CHÈF AN NOU (OUR LEADERS): Soulouque's foreign policy was centered on preventing foreign intrusion into Haitian politics and sovereignty. His main issue was the Dominican Republic, whose independence from Haiti in 1844 after the Dominican War of Independence ended 22-years of Haitian rule during the Unification of Hispaniola. The Dominican Republic's white and mulatto rulers were considered as his “natural” enemies and the country's independence was, in his view, a direct threat to Haiti's security. In 1849, Soulouque launched his first invasion of the Dominican Republic, but his army fled after 400 Dominicans put up resistance at Ocoa. A second invasion followed in 1850 which was checked by diplomatic opposition from the United Kingdom, France, and the United States. In the third and final invasion in 1855, Soulouque marched into the Dominican Republic at the head of a 30,000-man army which fled at the first shot.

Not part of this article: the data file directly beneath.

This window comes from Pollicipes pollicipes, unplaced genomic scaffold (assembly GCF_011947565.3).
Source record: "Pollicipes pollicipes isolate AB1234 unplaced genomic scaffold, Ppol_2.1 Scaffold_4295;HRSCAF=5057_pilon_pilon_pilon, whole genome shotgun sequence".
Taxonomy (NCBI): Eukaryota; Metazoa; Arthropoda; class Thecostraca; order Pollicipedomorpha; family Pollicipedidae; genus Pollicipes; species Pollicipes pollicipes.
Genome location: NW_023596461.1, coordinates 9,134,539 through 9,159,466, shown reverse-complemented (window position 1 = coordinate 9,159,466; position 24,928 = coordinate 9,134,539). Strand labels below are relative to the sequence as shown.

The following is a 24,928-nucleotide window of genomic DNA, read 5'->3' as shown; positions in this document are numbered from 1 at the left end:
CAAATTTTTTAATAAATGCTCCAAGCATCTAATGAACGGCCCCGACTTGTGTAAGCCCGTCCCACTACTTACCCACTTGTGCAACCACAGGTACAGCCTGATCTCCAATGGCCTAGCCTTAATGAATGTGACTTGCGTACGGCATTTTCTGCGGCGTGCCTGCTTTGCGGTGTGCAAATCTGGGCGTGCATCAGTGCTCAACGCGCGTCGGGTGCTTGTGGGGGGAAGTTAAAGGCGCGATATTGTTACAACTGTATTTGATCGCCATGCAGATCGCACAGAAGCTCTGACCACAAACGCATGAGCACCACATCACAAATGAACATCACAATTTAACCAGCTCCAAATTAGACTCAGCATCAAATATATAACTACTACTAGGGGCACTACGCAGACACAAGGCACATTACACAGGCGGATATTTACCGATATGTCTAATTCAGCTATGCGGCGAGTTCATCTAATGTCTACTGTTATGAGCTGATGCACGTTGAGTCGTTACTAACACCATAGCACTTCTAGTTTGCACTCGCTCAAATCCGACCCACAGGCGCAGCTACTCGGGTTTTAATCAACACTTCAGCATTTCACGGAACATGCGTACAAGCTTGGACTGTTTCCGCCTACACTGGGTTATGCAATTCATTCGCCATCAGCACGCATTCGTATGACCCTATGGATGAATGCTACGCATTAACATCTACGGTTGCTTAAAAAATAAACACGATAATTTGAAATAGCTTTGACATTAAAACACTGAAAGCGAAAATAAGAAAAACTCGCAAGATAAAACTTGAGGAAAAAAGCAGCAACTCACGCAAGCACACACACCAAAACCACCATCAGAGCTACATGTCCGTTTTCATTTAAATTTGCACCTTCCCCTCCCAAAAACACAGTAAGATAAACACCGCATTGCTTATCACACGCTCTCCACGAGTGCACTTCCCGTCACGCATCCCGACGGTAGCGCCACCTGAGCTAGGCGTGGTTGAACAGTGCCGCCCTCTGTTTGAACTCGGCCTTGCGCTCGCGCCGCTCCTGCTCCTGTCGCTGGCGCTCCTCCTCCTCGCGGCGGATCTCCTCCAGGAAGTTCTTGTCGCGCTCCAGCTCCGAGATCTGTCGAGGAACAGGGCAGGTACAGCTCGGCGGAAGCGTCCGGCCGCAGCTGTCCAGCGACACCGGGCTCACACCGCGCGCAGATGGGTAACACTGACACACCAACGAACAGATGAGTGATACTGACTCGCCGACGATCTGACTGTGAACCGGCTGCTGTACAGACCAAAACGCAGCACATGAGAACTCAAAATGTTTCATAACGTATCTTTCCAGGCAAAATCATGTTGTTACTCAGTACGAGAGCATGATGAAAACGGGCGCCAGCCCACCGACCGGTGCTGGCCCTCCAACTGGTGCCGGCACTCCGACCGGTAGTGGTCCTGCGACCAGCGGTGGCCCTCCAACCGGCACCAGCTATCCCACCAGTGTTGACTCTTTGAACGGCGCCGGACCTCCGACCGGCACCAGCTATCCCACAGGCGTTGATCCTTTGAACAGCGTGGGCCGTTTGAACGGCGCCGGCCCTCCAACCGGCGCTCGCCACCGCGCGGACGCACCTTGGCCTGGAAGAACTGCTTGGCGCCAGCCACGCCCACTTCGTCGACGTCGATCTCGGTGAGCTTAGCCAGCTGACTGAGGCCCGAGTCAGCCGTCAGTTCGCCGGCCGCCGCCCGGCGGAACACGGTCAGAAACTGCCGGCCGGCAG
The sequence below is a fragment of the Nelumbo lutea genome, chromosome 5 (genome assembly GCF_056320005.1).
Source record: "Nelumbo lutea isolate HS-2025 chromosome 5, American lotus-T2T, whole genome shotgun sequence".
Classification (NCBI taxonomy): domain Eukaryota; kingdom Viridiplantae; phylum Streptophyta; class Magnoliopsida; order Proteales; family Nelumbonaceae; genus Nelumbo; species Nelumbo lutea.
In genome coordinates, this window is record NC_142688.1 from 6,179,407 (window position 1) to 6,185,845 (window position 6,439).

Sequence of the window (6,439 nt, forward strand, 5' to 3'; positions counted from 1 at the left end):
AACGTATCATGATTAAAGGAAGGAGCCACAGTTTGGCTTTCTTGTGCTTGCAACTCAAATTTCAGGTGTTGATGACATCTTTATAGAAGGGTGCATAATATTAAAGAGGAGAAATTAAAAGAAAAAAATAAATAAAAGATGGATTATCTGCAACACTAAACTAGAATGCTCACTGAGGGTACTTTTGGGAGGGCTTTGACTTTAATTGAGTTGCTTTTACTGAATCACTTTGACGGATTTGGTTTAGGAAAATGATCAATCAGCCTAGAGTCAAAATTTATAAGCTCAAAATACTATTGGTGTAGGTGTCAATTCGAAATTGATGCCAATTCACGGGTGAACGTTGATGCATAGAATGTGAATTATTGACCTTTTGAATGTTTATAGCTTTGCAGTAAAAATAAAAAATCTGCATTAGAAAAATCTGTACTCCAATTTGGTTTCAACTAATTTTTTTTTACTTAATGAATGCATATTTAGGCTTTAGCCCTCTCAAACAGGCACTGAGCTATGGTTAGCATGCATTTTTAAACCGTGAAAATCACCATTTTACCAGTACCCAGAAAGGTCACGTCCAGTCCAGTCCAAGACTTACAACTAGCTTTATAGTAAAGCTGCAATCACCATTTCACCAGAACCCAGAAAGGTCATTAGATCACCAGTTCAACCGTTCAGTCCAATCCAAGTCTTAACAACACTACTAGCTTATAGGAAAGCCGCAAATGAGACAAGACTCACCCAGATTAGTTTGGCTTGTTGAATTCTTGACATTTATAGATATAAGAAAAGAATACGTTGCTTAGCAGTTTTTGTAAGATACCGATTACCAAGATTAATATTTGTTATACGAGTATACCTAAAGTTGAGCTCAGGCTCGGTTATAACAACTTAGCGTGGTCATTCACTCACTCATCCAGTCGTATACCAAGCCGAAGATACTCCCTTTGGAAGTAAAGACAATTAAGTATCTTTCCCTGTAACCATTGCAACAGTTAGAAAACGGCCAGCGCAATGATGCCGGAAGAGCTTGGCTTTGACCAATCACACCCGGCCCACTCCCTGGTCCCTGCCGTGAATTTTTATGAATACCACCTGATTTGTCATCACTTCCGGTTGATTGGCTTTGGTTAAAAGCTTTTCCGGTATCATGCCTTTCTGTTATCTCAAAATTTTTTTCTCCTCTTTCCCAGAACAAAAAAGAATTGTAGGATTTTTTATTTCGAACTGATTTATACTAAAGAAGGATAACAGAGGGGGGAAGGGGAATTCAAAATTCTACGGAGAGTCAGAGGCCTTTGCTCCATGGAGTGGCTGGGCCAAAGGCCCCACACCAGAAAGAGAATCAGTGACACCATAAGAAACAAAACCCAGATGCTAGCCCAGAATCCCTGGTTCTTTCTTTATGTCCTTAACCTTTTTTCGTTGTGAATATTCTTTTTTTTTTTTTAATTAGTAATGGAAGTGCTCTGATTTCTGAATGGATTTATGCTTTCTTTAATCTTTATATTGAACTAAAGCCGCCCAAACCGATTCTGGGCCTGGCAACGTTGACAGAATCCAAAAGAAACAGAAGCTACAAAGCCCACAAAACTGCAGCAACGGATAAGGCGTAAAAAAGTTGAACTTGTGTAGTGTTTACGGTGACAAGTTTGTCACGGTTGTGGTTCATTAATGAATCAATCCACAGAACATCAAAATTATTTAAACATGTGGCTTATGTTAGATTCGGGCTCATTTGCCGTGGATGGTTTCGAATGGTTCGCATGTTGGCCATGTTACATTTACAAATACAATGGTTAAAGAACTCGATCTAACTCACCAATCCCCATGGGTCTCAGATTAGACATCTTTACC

Soulouque also found himself in direct confrontation with the United States over Navassa, an island which had been seized from Haiti on the somewhat dubious grounds that guano had been discovered there. Soulouque dispatched warships to the island in response to the incursion, but withdrew them after the United States guaranteed Haiti a portion of the revenues from the mining operations. The question of who Soulouque really was is heavily disputed. Virtually no official government records of cabinet meetings exists. According to Latin American scholar Murdo J. MacLeod ("The Soulouque Regime In Haiti -- 1847 - 1859: A Reevaluation.", Caribbean Studies/Vol. 10. No. 3): "We are left with his policies as they are discernible, with an assessment of the men whom he used to govern, and with our evaluation of how correct his appreciation of the situation really was. In every case we must conclude that Faustin Soulouque was a man of high intelligence, a realist, a pragmatist, and a superb, if ruthless politician and diplomat. There is no denying his patriotism and his ability to impose domestic tranquility."
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